Step 4: Where to research…finding sources of information.
There are many sources of genealogical information easily accessible to researchers today via the internet. The most notable sites dedicated to genealogy are Family Search (free and easily available through the Richards Free Library website) and Ancestry (fee based or free for Richards Free Library patrons). Another free source available through the library website is Heritage Quest. Search the web for genealogy websites to find the one you like the best!
Free charts and blank forms to record your information are available from the National Archives website.
Google Books is a valuable resource because it has many searchable historic materials… and being able to search for a specific name or place saves a lot of time!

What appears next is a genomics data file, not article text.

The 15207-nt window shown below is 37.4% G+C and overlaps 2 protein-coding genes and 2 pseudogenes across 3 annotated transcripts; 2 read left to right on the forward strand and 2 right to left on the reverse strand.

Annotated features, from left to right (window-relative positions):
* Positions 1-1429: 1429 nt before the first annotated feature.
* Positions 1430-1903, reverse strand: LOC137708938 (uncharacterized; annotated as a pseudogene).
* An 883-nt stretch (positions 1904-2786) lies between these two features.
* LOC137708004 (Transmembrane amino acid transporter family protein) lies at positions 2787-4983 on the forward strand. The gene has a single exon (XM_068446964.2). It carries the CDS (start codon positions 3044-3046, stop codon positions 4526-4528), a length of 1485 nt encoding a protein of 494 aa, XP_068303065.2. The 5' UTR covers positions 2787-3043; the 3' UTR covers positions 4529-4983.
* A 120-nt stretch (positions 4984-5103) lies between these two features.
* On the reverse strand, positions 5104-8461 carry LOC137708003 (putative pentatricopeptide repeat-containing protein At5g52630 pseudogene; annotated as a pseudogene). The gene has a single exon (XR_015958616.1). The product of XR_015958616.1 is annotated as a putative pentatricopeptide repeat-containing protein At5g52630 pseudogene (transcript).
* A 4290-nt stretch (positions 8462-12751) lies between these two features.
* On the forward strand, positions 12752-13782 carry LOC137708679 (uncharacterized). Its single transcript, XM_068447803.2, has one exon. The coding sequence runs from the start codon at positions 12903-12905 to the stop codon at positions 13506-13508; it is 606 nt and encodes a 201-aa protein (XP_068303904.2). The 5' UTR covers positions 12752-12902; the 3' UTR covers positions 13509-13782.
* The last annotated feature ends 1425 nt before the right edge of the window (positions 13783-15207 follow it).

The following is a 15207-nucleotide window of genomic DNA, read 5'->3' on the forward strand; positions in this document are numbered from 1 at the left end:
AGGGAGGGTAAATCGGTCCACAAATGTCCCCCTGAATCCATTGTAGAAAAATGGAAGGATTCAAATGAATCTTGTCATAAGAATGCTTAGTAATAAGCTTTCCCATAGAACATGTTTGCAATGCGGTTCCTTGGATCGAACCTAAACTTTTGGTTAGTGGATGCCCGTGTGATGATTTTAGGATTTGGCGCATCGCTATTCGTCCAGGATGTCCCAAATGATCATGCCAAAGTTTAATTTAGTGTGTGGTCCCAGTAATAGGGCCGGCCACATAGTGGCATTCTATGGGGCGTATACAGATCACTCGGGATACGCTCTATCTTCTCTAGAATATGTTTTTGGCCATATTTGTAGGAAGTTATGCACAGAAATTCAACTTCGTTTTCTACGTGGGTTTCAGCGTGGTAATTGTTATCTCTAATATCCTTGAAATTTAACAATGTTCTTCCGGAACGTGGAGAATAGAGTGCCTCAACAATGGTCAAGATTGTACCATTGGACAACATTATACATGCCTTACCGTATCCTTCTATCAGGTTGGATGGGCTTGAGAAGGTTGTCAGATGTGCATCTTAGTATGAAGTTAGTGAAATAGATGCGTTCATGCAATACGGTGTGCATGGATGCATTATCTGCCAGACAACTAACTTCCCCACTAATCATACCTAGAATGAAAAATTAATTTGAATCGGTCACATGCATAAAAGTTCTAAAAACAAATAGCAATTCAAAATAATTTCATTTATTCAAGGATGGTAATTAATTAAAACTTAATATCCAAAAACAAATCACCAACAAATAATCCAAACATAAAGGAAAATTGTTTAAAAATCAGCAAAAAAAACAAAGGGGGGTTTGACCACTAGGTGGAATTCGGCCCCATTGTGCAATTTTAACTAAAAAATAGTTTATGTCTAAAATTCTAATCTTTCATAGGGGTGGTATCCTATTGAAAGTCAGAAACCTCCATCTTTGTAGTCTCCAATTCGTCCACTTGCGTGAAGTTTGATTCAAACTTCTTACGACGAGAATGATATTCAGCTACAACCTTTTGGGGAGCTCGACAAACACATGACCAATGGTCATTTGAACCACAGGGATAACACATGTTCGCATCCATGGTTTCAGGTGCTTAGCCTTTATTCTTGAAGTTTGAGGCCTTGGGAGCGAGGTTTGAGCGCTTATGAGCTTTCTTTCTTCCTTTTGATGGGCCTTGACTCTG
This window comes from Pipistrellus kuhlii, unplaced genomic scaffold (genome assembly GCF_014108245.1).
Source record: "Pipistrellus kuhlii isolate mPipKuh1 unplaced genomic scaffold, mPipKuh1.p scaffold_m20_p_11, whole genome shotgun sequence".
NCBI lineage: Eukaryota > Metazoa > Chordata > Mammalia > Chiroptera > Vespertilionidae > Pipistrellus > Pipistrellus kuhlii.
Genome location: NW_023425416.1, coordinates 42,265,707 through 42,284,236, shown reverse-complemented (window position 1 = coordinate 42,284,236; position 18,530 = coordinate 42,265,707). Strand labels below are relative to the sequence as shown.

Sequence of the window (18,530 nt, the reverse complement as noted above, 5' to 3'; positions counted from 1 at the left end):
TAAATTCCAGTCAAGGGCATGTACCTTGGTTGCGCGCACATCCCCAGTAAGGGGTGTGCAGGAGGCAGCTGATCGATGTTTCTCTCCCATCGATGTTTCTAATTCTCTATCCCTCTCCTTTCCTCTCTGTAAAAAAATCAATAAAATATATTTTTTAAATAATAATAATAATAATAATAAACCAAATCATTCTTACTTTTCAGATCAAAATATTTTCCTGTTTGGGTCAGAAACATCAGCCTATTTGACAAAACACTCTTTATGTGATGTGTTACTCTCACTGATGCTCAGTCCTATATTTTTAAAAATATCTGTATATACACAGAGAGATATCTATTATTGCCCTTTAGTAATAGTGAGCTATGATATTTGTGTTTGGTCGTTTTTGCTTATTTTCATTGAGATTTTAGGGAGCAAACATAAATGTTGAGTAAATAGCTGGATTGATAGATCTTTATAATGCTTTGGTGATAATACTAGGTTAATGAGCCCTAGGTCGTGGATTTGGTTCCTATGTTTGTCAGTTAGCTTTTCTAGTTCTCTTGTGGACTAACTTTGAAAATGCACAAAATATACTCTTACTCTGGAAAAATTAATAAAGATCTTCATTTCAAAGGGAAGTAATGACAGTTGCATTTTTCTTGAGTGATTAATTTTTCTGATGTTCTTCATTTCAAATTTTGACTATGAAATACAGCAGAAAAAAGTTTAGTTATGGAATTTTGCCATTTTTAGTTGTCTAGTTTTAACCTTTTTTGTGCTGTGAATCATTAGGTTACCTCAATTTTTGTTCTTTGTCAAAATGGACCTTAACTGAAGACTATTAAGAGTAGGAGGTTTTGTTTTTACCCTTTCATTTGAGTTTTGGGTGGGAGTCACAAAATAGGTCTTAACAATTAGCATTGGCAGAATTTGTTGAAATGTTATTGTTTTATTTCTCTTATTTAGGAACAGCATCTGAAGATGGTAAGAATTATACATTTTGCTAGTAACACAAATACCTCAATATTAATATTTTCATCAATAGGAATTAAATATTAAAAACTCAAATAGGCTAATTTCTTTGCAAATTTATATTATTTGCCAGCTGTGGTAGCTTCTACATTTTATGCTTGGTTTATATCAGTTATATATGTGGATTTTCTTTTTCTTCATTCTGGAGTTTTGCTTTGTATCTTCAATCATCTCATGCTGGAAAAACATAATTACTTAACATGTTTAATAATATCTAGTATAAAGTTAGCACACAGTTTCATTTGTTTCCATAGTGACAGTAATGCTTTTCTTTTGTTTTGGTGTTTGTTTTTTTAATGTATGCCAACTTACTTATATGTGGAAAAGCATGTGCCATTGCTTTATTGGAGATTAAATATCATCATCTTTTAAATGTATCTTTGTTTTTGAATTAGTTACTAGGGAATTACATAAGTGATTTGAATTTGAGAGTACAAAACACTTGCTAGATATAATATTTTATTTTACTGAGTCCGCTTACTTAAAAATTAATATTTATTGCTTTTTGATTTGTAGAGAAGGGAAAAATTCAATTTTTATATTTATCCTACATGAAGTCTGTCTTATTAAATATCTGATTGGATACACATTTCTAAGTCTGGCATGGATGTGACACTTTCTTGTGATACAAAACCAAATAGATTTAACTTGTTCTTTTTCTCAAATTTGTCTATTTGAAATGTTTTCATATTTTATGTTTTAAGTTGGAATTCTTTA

For a list of typical sources for researching people and a community, see our compilation of Local History and Genealogy Resources for Newport, NH.
It is important to remember that many official documents contain errors. Never stop your research at an index; always view the original record when available.
Typically, your search of an online source such as Family Search will return the following:
Birth, marriage, and death records
Social Security Death records
Federal Census Records: 1790-1940 (Confidential for 72 years)
1790-1840 records only list Head of Household by name.
1850-1940 lists individuals separately and gives information such as their birthplace, where they live, relationship to head of household, sex, color, age, married or single, immigration information, place of birth of parents, occupation. 1890 census records mostly destroyed by a fire in 1921.
Special Census schedules include: Agriculture, Manufacturing, Mortality, Social Statistics, Slave Schedules (1850 and 1860), Veteran and Widow, and Merchant Seamen (1930)
Immigration and Emigration records
Probate records (wills)